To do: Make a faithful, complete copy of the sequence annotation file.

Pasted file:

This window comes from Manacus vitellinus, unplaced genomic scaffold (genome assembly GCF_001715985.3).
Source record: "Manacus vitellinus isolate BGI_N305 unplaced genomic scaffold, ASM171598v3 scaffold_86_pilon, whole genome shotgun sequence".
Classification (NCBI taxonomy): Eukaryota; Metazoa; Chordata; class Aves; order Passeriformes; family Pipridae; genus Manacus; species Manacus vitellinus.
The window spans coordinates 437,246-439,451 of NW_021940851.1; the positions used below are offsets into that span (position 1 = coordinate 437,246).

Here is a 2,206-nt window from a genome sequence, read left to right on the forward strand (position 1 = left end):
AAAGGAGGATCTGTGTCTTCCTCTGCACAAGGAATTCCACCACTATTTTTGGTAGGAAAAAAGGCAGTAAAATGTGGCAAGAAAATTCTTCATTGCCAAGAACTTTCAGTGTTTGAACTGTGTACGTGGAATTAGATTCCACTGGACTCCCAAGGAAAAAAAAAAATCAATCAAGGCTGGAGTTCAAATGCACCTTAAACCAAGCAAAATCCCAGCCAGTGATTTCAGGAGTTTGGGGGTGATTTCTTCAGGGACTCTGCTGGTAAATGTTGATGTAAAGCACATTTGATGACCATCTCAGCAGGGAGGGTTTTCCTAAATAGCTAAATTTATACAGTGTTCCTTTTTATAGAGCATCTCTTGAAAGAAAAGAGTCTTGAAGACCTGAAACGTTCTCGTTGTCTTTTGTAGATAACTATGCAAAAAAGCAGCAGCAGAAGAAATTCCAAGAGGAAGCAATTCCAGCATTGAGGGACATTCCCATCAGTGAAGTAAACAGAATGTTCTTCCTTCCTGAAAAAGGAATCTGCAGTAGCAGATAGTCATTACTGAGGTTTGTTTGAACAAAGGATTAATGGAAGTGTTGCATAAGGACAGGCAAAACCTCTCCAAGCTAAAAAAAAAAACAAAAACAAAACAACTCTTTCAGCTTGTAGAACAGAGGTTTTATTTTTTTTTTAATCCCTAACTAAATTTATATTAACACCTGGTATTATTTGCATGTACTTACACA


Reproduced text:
This window comes from Manacus vitellinus, unplaced genomic scaffold (genome assembly GCF_001715985.3).
Source record: "Manacus vitellinus isolate BGI_N305 unplaced genomic scaffold, ASM171598v3 scaffold_86_pilon, whole genome shotgun sequence".
Classification (NCBI taxonomy): Eukaryota; Metazoa; Chordata; class Aves; order Passeriformes; family Pipridae; genus Manacus; species Manacus vitellinus.
The window spans coordinates 437,246-439,451 of NW_021940851.1; the positions used below are offsets into that span (position 1 = coordinate 437,246).

Here is a 2,206-nt window from a genome sequence, read left to right on the forward strand (position 1 = left end):
AAAGGAGGATCTGTGTCTTCCTCTGCACAAGGAATTCCACCACTATTTTTGGTAGGAAAAAAGGCAGTAAAATGTGGCAAGAAAATTCTTCATTGCCAAGAACTTTCAGTGTTTGAACTGTGTACGTGGAATTAGATTCCACTGGACTCCCAAGGAAAAAAAAAAATCAATCAAGGCTGGAGTTCAAATGCACCTTAAACCAAGCAAAATCCCAGCCAGTGATTTCAGGAGTTTGGGGGTGATTTCTTCAGGGACTCTGCTGGTAAATGTTGATGTAAAGCACATTTGATGACCATCTCAGCAGGGAGGGTTTTCCTAAATAGCTAAATTTATACAGTGTTCCTTTTTATAGAGCATCTCTTGAAAGAAAAGAGTCTTGAAGACCTGAAACGTTCTCGTTGTCTTTTGTAGATAACTATGCAAAAAAGCAGCAGCAGAAGAAATTCCAAGAGGAAGCAATTCCAGCATTGAGGGACATTCCCATCAGTGAAGTAAACAGAATGTTCTTCCTTCCTGAAAAAGGAATCTGCAGTAGCAGATAGTCATTACTGAGGTTTGTTTGAACAAAGGATTAATGGAAGTGTTGCATAAGGACAGGCAAAACCTCTCCAAGCTAAAAAAAAAAACAAAAACAAAACAACTCTTTCAGCTTGTAGAACAGAGGTTTTATTTTTTTTTTAATCCCTAACTAAATTTATATTAACACCTGGTATTATTTGCATGTACTTACACA